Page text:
Kansas stands on the shocking cusp of having its public schools closed next week, throwing the educational futures of 500,000 children into chaos.
So how are the adults doing at solving this problem?
About as poorly as one would expect in a state that’s basically broke.
Some Kansas lawmakers engaged in childish temper tantrums last week as they met ahead of this week’s special legislative session on K-12 funding.
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They talked nonsensically about defying the Kansas Supreme Court’s ruling on schools or passing new constitutional amendments to try to grab power away from the court.
They threw out ideas to slice even more welfare aid, divert added road funds and find other potential ways to scrape together the money required to keep the school doors open.
Meanwhile, superintendents of some of the state’s blue-chip districts in Johnson County held a news conference to make self-serving pleas to hold them harmless from the latest budget woes.
Business executives in the county that’s the economic engine of Kansas chimed in about the importance of educating children in the state. No kidding.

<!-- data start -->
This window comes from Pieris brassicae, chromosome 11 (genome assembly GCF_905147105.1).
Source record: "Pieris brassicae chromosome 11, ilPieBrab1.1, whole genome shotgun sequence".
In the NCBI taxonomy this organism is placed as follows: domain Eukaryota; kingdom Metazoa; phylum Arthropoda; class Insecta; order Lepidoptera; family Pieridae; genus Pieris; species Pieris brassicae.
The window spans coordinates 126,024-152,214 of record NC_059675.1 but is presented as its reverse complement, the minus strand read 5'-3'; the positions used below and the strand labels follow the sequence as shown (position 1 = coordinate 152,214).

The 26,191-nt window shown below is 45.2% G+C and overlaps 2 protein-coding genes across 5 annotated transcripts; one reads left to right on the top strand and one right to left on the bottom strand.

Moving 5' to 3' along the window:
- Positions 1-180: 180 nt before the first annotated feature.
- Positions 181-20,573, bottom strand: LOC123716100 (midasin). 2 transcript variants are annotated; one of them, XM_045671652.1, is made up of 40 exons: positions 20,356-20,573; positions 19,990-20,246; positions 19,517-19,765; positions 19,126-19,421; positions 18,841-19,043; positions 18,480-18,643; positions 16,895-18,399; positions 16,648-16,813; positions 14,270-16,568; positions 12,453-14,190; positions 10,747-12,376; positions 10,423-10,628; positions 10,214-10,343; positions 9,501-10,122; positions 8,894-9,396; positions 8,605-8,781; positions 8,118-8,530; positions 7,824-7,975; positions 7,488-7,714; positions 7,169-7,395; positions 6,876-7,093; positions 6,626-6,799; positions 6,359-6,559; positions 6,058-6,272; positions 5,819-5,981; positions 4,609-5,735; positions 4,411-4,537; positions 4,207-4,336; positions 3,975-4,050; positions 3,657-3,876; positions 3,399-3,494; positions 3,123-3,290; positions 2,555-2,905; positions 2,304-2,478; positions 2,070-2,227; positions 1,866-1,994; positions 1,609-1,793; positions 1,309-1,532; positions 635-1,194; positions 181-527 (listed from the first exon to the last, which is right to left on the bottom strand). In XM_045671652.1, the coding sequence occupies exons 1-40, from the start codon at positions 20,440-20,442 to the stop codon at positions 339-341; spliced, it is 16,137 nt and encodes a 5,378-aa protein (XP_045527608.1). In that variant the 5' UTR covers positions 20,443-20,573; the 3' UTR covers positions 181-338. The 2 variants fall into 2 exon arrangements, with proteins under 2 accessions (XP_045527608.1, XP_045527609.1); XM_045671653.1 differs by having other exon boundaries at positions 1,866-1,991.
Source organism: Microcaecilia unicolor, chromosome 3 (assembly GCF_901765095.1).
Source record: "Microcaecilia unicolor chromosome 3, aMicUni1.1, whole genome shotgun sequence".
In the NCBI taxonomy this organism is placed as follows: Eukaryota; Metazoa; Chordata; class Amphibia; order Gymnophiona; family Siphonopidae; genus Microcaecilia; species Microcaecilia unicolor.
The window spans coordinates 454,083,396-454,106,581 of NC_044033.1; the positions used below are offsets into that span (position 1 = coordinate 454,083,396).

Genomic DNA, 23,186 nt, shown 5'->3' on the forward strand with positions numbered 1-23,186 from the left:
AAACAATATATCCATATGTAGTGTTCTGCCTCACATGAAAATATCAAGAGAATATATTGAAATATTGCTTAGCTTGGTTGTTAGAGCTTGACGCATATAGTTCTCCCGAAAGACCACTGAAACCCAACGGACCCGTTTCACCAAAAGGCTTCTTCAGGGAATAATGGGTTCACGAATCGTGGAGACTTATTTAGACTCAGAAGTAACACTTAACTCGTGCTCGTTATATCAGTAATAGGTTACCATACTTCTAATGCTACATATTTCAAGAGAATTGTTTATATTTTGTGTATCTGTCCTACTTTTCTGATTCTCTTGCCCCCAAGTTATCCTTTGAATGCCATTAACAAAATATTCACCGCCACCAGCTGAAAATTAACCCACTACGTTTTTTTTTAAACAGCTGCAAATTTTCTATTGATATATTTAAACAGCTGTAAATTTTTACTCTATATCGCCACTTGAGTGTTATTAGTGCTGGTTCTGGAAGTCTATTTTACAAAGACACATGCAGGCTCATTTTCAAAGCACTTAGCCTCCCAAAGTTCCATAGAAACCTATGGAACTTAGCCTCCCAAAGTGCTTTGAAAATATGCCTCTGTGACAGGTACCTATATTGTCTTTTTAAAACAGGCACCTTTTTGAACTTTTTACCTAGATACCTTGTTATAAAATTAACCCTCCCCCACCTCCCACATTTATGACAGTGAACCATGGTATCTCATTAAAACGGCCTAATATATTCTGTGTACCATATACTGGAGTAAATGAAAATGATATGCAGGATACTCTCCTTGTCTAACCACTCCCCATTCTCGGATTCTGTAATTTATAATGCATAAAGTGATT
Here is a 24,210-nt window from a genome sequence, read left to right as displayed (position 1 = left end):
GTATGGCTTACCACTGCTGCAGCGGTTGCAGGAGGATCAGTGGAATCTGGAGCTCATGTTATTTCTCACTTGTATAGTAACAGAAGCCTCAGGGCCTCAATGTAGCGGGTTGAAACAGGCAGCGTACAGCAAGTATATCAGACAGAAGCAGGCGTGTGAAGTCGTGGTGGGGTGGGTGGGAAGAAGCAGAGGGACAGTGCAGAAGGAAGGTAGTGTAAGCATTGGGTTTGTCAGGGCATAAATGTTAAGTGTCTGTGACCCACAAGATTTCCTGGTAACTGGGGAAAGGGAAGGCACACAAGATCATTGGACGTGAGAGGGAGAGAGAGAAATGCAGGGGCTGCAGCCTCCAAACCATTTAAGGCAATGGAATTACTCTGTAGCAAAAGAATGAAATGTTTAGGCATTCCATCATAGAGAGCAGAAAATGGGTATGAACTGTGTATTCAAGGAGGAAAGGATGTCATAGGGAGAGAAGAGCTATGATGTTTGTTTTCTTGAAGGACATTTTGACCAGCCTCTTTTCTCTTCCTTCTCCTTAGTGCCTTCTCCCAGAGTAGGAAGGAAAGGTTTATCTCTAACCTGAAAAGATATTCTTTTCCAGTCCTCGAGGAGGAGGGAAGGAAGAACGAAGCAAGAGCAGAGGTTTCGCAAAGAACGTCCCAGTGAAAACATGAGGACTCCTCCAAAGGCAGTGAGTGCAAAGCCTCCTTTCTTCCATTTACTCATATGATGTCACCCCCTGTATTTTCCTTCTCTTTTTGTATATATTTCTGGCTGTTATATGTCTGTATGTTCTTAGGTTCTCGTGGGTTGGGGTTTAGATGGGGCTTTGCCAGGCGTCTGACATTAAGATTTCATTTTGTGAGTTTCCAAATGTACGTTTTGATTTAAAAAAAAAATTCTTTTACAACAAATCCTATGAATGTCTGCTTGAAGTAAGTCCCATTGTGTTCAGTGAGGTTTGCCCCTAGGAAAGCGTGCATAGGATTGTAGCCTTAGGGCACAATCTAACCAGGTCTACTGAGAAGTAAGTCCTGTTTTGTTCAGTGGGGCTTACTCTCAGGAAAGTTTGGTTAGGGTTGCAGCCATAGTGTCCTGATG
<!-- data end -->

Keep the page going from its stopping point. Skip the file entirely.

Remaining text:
But here’s the harsh reality that faces all Kansans as the Legislature tries to find a constitutional way to finance public schools:
▪ The disastrous economic policies approved by Gov. Sam Brownback and ultra-conservative Republican lawmakers are financially ruining Kansas — yet lawmakers irresponsibly won’t repeal the income tax cuts that created this crisis.
▪ Only bad choices are left for the Legislature as it tries to keep K-12 schools open past June 30, when the Supreme Court says they could have to close without a constitutional funding plan in place.
Consider the claim by Johnson County school and business leaders that placing an extra $50 million into the funding pot could satisfy the court’s ruling. Brownback has conceded an extra $38 million could be needed, but that proposal could require budget cuts for the local school districts such as Blue Valley, Shawnee Mission and Olathe.
“What’s another $11 (million) or $12 million out of a $4 billion state (school) budget?” asked Shawnee Mission Superintendent Jim Hinson.
Hello, reality: Every dollar counts in the Sunflower State. It has almost monthly problems meeting its revenue predictions and blew through its $700 million in cash reserves a few years ago.
Johnson County’s preferred fix also might not pass constitutional muster if the court decides “poorer” districts such as Kansas City, Kan., and Wichita still aren’t equitably supported.
Put simply, the budgets of Johnson County schools plus more than 90 other districts in the state might take a short-term hit so a larger number of school districts are constitutionally funded.
Don’t like that answer?
Elections this year will give voters in Johnson County and the rest of the state ample opportunities to change the Legislature. It’s time to put the futures of Kansas children ahead of the tax-cut mania that grips too many GOP lawmakers in Topeka.